The team found that the stressful images seemed to spark activity around the hippocampus, which wasn’t entirely surprising considering previous research on stress. The hippocampus deals with emotion, but also motivation and memory. Thinking about stress, it makes sense that the brain would encode a stressful memory and its accompanying emotions for future reference.
But the neural connections didn’t stop there—they reached the dorsal lateral frontal cortex, which deals with regulating emotions. And most interestingly, the participants who had stronger connections between those two regions of the brain reported feeling less stressed in the study. The opposite was also true: Participants who reported more stress showed more activation between the two regions, indicating that more chemical signaling went into their emotional regulation.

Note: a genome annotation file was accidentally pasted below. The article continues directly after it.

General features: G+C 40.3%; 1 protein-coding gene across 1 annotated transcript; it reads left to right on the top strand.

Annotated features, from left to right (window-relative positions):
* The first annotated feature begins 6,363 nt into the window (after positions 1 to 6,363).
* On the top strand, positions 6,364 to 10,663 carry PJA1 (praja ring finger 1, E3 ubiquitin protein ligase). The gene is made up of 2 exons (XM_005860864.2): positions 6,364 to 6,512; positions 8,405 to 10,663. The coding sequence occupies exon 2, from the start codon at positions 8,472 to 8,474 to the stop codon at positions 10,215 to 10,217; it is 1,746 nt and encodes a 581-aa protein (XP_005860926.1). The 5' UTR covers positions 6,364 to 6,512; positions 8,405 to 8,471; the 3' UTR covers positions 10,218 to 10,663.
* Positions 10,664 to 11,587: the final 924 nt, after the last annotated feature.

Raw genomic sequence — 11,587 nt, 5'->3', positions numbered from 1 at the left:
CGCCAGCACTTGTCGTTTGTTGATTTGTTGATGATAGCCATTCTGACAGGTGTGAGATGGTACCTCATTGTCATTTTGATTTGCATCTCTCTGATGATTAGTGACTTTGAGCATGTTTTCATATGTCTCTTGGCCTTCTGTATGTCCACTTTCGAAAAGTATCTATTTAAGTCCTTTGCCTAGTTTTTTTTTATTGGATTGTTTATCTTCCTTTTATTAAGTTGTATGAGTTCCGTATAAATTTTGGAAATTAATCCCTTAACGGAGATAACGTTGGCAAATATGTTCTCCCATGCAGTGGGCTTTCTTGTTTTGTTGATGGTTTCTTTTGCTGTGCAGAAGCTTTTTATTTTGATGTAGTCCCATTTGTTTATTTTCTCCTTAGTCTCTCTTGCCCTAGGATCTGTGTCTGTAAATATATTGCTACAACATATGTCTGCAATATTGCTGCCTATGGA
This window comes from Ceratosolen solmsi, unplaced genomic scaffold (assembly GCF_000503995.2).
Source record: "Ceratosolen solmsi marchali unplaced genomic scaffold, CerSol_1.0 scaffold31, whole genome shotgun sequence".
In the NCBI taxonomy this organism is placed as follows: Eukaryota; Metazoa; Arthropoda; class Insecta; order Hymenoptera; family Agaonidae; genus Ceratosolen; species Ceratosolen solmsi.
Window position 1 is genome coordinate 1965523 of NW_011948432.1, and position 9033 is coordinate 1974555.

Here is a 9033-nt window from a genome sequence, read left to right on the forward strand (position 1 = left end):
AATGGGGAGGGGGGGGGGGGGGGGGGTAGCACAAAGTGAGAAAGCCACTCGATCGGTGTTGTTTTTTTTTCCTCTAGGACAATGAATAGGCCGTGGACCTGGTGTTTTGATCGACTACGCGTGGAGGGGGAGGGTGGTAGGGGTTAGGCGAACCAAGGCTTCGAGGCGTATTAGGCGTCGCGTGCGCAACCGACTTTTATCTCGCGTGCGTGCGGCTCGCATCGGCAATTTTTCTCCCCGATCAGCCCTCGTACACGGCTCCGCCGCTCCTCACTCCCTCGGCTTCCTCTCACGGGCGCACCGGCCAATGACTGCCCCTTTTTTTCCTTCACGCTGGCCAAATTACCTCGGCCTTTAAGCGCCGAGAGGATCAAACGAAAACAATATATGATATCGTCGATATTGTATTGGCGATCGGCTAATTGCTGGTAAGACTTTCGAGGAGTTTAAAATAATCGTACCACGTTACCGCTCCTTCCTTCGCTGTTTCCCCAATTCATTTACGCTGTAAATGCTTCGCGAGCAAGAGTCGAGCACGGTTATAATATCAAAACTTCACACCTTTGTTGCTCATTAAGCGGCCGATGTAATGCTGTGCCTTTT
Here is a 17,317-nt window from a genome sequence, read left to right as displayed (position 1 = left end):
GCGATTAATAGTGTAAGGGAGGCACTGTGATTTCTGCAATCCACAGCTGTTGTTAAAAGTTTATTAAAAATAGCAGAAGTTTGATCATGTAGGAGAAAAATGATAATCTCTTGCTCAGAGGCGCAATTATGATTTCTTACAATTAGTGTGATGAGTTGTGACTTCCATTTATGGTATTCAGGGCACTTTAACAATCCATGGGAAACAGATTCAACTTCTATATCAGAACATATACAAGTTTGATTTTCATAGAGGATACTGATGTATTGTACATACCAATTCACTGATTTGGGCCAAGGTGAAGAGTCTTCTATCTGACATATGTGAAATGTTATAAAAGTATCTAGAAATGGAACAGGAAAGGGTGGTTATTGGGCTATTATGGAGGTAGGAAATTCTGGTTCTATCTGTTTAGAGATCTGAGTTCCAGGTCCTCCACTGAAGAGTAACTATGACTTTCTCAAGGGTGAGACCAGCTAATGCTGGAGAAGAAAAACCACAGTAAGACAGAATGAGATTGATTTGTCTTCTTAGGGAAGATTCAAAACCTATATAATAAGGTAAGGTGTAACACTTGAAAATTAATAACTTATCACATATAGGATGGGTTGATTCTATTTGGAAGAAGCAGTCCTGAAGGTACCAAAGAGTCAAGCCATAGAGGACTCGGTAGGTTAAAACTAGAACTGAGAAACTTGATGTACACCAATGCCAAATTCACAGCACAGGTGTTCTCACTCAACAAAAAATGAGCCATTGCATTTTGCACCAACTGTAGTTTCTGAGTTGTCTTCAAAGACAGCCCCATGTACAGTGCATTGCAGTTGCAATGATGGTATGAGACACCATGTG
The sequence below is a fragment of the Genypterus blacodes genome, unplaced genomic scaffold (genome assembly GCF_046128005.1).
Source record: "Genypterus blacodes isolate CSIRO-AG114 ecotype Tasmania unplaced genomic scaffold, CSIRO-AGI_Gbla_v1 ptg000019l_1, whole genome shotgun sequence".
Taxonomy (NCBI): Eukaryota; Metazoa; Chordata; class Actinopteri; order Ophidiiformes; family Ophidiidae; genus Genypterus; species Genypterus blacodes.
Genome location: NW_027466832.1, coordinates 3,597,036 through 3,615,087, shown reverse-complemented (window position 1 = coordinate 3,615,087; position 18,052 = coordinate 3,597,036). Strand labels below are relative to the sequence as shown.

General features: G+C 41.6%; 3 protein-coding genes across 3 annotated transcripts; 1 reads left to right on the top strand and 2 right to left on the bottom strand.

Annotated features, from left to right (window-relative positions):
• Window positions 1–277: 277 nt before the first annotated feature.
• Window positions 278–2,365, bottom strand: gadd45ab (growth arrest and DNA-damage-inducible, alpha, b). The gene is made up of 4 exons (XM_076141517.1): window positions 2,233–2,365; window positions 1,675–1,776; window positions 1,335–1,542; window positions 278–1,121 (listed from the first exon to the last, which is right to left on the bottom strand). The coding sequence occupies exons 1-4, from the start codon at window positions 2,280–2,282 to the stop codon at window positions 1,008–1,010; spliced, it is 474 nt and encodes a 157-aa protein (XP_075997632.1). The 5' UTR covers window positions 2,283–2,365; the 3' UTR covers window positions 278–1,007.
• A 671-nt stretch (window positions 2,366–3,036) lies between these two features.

These findings, the study authors say, could help explain previous research that has shown that people with mental health disorders tend to have trouble with emotional regulation in the frontal cortex.